AN ILLUSTRATED HISTORY OF ALWOODLEY
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Obviously school numbers had been boosted by ‘navvies’ children but why had these workers returned? In November 1852 Leeds Water Works became a council owned company with private investors receiving the princely sum of £227,417.94 Following the take over, a new 40” diameter cast iron main was laid to replace the open conduit from Blackmoor Tunnel to Weetwood and in 1866 the Seven Arches Aqueduct became redundant due to its limited capacity. A constantly rising population, higher standards of personal hygiene, the introduction of flush toilets and the increased demands of industry placed a huge strain on supplies. The Leeds Water Works Act of 1867 gave the authority permission to exploit supplies in the Washburn Valley and expand facilities at Eccup, which was to act as a storage reservoir, however, there was a limit to the amount of money that could be borrowed.95 The planned expansion of the reservoir had to wait for additional finance which was authorised by the Leeds Improvement Act of 1877. Construction of Eccup Reservoir as we know it today began almost immediately but on completion on 15 March 1885 it quickly became apparent that there was substantial leakage.96 The bank had been settled badly and so the navvies had to return once more. Over the next twelve months workmen placed ten feet of clay in the puddle wall, however, the Council eventually decided to totally reconstruct the embankment. This was a painfully slow process and had to be done in sections with brickwork pillars strengthening the structure. The average depth of the excavation below the embankment road reached as much as 180 feet! 97
But where did the navvies live and where had they come from? The 1891 Census gives a fascinating insight into these questions.98 It records that Alwoodley Old Hall had been subdivided and was being used as a lodging house for some of the workers:
4. Old Hall
|Alfred Dickenson||Head||32||General Labourer||Yorkshire Leeds|
|Sarah Dickenson||Wife||30||Norfolk Briston|
|Henry Darby||Visitor||23||Stationary Engine Driver||Norfolk Briston|
|George Poynton||Visitor||50||General Labourer||Yorkshire Benton|
|Robert Dodgson||Visitor||45||Stationary Engine Driver||Arthington|
|John Reed||Visitor||47||General Labourer||Filey|
|William Payne||Boarder||21||General Labourer||Middlesex New Barnet|
|Harry Lightfoot||Boarder||29||General Labourer||Yorkshire Leeds|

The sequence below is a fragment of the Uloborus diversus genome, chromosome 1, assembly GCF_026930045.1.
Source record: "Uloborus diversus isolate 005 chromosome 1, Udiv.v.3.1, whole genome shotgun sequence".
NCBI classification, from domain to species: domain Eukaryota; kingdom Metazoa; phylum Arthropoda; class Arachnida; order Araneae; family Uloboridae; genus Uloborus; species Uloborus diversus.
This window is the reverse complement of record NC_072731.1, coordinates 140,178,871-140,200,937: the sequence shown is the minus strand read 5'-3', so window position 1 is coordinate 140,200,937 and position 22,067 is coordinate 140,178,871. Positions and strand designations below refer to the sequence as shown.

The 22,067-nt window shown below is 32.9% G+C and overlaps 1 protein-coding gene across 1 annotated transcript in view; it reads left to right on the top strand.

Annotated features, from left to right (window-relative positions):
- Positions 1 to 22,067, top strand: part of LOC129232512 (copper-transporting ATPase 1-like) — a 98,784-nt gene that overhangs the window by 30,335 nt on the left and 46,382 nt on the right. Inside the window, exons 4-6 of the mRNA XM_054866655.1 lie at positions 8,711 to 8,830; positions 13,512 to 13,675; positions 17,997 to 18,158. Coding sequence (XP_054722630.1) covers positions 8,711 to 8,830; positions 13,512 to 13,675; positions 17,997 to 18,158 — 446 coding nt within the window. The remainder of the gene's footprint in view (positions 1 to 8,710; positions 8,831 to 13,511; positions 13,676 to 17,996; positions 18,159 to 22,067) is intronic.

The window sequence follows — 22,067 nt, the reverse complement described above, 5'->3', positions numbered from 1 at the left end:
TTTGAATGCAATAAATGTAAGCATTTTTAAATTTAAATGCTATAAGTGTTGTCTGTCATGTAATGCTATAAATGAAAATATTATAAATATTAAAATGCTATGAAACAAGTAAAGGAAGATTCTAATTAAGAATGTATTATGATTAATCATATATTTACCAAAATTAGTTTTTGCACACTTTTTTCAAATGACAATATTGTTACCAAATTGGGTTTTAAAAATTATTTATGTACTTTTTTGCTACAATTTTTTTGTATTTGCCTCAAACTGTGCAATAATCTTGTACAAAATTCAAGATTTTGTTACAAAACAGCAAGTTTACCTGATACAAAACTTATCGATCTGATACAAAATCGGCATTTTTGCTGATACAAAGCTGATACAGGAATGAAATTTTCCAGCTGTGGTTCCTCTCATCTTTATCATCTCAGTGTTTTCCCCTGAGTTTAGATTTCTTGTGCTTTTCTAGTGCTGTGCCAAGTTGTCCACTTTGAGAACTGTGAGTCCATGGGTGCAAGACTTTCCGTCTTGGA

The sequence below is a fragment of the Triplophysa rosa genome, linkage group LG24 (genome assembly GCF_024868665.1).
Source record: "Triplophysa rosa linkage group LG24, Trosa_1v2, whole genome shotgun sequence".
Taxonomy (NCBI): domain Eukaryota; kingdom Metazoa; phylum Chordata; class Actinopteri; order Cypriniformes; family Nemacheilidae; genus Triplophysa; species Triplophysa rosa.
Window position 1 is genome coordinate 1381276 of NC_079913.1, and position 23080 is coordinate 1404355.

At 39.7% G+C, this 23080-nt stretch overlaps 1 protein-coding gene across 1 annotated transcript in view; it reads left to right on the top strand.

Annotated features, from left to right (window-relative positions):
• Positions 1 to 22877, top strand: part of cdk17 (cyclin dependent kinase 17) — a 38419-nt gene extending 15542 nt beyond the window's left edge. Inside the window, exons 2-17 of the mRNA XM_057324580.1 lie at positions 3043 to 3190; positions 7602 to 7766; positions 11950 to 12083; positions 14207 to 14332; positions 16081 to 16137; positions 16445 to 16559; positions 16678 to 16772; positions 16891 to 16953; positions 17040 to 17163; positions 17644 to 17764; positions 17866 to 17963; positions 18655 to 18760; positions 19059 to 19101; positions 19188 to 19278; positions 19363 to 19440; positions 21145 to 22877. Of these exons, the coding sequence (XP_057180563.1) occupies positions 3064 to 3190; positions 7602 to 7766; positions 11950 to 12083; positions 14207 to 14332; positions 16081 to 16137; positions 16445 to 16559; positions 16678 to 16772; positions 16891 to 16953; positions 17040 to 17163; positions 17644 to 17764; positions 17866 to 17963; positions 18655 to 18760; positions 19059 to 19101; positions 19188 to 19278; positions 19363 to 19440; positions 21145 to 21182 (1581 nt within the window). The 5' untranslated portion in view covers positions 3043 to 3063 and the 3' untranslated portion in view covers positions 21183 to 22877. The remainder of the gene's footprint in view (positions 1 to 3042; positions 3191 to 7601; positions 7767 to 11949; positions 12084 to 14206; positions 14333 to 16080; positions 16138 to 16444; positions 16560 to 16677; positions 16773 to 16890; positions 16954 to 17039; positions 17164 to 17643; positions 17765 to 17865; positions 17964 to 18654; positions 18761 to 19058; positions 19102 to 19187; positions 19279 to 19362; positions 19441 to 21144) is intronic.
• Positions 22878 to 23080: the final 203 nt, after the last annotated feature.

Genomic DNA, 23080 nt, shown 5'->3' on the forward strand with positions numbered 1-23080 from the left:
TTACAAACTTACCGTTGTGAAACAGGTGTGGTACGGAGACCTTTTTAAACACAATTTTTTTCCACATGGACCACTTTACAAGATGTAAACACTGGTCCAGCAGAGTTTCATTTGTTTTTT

|Robert Jarvis||Boarder||30||General Labourer||Hull|
|Robert Archer||Boarder||50||General Labourer||Norfolk Litcham|
|George Morris||Boarder||57||General Labourer||Salop Pontesbury|
5. Old Hall
|John Smith||Head||36||Excavating Miner||Lancashire Liverpool|
|Sarah Smith||Wife||38||Lancashire Liverpool|
|John H. Barnett||Boarder||24||Excavating Miner||Lancashire Manchester|
|Henry Meggs||Boarder||49||Excavating Miner||Cheshire Birkenhead|
|Thomas R. Reed||Boarder||46||Excavating Miner||Lincolnshire Lincoln|
|William Holmes||Boarder||38||Excavating Miner||Lincolnshire Lincoln|
|Robert Holmes||Boarder||56||Stationary Engine Driver||Yorkshire Halifax|
|Phil Foster||Boarder||53||Stationary Engine Driver||Nottingham Notts|
|Joseph Moore||Boarder||23||Excavating Miner||Essex Graze|
|Andrew Male||Visitor||8||Cheshire Birkenhead|
Twenty-one people from all over the country were crammed into the Old Hall. It must have been a nightmare when they all returned home filthy after a day’s work!
The reservoir was finally completed in1897 to the design of Edward Filliter but the skilful engineer responsible for the critical reconstruction work was Thomas Hewson.99 By the end of the nineteenth century Leeds was supplied with 16 million gallons of water a day of which two thirds was for household consumption. Thanks to Victorian engineering most of this water flowed unaided through the pipes beneath the surface of Alwoodley to the ever-thirsty city beyond.
94. Leeds Corporation Waterworks Undertaking 1852 –1952 Centenary Brochure, (Leeds, 1952) p.21; A.Beal, The Leaning Towers of Adel: Stabilising the Seven Arches Aqueduct, Structural Engineer 2001.
95. Leeds Corporation Waterworks Undertaking 1852 –1952 Centenary Brochure, (Leeds, 1952) pp.26-28.
96. Leeds Corporation Waterworks Undertaking 1852 –1952 Centenary Brochure, (Leeds, 1952) p.29.
97. Leeds Corporation Waterworks Undertaking 1852 –1952 Centenary Brochure, (Leeds, 1952) p.29.
98. 1891 Census 3525 En.11.
99. Leeds Corporation Waterworks Undertaking 1852 –1952 Centenary Brochure, (Leeds, 1952) p.29.